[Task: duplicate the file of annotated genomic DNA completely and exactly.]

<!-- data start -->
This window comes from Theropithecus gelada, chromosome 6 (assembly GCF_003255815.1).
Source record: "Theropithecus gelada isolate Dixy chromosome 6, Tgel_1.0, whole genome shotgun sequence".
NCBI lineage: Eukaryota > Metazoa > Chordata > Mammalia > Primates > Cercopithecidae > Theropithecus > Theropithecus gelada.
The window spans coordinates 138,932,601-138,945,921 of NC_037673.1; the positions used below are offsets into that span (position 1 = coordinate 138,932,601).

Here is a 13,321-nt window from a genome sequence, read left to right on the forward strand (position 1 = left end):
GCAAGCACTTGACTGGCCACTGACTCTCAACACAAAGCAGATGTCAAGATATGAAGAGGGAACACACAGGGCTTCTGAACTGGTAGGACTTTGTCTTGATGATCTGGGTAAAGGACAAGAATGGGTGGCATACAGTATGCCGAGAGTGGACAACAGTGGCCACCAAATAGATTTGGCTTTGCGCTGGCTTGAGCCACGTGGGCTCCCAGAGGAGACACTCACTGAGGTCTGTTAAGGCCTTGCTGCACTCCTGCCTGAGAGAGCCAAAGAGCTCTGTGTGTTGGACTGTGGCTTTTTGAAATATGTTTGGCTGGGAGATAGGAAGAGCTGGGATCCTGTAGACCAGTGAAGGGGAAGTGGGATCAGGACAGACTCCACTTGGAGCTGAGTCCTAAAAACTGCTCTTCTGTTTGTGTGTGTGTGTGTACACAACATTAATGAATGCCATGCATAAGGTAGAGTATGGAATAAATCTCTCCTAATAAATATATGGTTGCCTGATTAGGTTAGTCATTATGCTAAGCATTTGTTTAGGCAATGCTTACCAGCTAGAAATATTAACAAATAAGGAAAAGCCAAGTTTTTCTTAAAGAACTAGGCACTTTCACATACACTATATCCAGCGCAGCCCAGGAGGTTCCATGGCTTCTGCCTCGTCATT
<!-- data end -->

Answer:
This window comes from Theropithecus gelada, chromosome 6 (assembly GCF_003255815.1).
Source record: "Theropithecus gelada isolate Dixy chromosome 6, Tgel_1.0, whole genome shotgun sequence".
NCBI lineage: Eukaryota > Metazoa > Chordata > Mammalia > Primates > Cercopithecidae > Theropithecus > Theropithecus gelada.
The window spans coordinates 138,932,601-138,945,921 of NC_037673.1; the positions used below are offsets into that span (position 1 = coordinate 138,932,601).

Here is a 13,321-nt window from a genome sequence, read left to right on the forward strand (position 1 = left end):
GCAAGCACTTGACTGGCCACTGACTCTCAACACAAAGCAGATGTCAAGATATGAAGAGGGAACACACAGGGCTTCTGAACTGGTAGGACTTTGTCTTGATGATCTGGGTAAAGGACAAGAATGGGTGGCATACAGTATGCCGAGAGTGGACAACAGTGGCCACCAAATAGATTTGGCTTTGCGCTGGCTTGAGCCACGTGGGCTCCCAGAGGAGACACTCACTGAGGTCTGTTAAGGCCTTGCTGCACTCCTGCCTGAGAGAGCCAAAGAGCTCTGTGTGTTGGACTGTGGCTTTTTGAAATATGTTTGGCTGGGAGATAGGAAGAGCTGGGATCCTGTAGACCAGTGAAGGGGAAGTGGGATCAGGACAGACTCCACTTGGAGCTGAGTCCTAAAAACTGCTCTTCTGTTTGTGTGTGTGTGTGTACACAACATTAATGAATGCCATGCATAAGGTAGAGTATGGAATAAATCTCTCCTAATAAATATATGGTTGCCTGATTAGGTTAGTCATTATGCTAAGCATTTGTTTAGGCAATGCTTACCAGCTAGAAATATTAACAAATAAGGAAAAGCCAAGTTTTTCTTAAAGAACTAGGCACTTTCACATACACTATATCCAGCGCAGCCCAGGAGGTTCCATGGCTTCTGCCTCGTCATT